1. Denial of Plaintiff's Motion to Dismiss Appeal.
Gorin & Leeder claims that the board's failure to pay a fifty dollar entry fee in a timely manner constituted a forfeiture of the board's right to appeal the decision of the District Court (where relief first was sought) to the Superior Court. We need say only that G. L. c. 231, Section 97, controls the instant circumstances. See Freedman v. Rent Control Admr. of Cambridge, 1 Mass. App. Ct. 836 (1973). In a Section 97 appeal, unlike cases removed to the Superior Court pursuant to G. L. c. 231, Section 104, there is no requirement that a fee be paid prior to entry in the Superior Court. See G. L. c. 231, Section 101. See also G. L. c. 231, Section 102C. 2. Validity of the April 23, 1981, Recalculation.
The plaintiff argues that the issuance of the April 23, 1981, notice was invalid as matter of law because the board had no authority to recalculate unilaterally rent levels four months after their initial determination. The argument continues that Regulation 96, Sections 06 and 07, provide the only procedure by which the board may make changes in notices of adjusted maximum rent levels, and since the board did not follow those procedures, its actions are void. The plaintiff also argues that the board did not have the inherent authority to recalculate unilaterally the 1980 general adjustment because the action constituted a change in policy or interpretation of the rules after the decision already had been made and implemented.
Gorin & Leeder's initial contention, that the board's decision is prohibited by the regulation, lacks foundation in the text of the regulation. The three-day limit on sending notices of error to the board, as found in Section 06(2) of Regulation 96, does not expressly or by implication bar the board from correcting errors on its own initiative. The answer to Gorin & Leeder's other contention is that "[d]ue process does not require that an agency must bind itself to an error in perpetuity irrespective of the public interest." Vitale v. Planning Bd. of Newburyport, 10 Mass. App. Ct. 483 , 487 (1980). An agency has the "inherent power . . . to correct an inadvertent or clerical error in its decision so that the record reflects its true intention." Huntington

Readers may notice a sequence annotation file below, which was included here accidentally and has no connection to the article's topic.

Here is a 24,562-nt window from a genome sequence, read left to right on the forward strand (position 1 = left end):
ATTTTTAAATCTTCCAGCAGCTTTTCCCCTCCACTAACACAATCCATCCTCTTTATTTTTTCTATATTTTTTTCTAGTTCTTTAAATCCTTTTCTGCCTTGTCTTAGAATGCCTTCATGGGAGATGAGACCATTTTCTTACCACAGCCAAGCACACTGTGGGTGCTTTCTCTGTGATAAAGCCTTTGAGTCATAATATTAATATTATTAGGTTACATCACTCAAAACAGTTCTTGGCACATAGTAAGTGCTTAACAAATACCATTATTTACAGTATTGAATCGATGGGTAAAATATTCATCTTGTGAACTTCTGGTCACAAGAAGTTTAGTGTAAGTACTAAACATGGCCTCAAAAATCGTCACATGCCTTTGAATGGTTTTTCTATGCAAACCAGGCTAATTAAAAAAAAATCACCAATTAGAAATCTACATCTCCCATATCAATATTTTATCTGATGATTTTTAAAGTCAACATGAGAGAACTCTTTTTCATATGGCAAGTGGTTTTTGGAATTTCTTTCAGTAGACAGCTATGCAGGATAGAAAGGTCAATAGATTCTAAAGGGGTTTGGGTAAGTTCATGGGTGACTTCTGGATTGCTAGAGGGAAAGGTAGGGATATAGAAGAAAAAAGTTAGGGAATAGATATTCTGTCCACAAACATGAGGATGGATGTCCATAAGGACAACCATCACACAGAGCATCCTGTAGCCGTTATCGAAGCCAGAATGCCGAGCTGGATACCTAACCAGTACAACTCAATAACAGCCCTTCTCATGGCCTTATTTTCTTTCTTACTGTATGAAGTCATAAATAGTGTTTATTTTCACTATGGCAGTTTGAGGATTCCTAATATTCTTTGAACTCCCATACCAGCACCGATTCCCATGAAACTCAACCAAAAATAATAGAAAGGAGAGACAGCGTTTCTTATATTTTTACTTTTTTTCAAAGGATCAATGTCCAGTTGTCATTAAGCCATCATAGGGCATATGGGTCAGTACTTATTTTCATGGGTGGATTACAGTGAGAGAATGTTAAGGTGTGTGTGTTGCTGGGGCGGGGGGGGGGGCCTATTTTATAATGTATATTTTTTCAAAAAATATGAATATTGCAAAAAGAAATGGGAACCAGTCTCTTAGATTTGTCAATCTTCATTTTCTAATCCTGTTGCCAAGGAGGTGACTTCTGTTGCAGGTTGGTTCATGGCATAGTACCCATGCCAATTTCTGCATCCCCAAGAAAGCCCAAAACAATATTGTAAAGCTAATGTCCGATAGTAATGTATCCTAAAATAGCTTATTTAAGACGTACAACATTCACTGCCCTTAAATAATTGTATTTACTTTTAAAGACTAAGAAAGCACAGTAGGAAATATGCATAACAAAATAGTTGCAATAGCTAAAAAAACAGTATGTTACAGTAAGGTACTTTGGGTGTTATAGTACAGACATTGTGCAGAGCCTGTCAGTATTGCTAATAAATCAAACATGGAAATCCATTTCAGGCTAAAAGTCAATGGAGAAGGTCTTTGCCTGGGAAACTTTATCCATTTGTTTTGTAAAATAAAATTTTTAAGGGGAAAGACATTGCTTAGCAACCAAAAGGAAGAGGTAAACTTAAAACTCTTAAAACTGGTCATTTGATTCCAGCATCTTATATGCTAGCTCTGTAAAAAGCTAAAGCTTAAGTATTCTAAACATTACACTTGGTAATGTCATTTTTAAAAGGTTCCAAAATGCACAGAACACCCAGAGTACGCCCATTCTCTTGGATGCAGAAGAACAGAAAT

v. Zoning Bd. of Appeals of Hadley, 12 Mass. App. Ct. 710 , 714-715 n.4 (1981). [Note 1]
The board is vested with the responsibility of administering controlled rental property. See St. 1976, c. 36, Section 7(a). In carrying out this responsibility, it is only appropriate that some degree of flexibility be accorded to the board in light of the purposes behind c. 36 and the inevitable uncertainty and difficulties that the board is bound to encounter within the rent control field. See 2 Davis, Administrative Law Section 18.09, at 608 (1958 ed.). Here, the board did not exceed the limits of that flexibility. The trial judge found that Gorin & Leeder's adjustment proceeding before the board was essentially ongoing. Although Gorin & Leeder had been collecting higher rents since January 1, 1981, it had pending before the board a request for correction of the 1980 general adjustment. [Note 2]
3. Present Maximum Rent Roll.
The last contention raised by Gorin & Leeder is that it was error for the board to include the three-dollar increase allowed on October 23, 1980, for capital improvements within the present maximum lawful rent roll in calculating the 1980 general adjustment. The argument is that since the three-dollar increase was not actually collectible until December 1, 1980, after proper notice to the tenants, and the premises were classified on November 5, 1980, the three-dollar increase should not have been included as part of the rent base figure in calculating the applicable real estate tax increase and maximum rent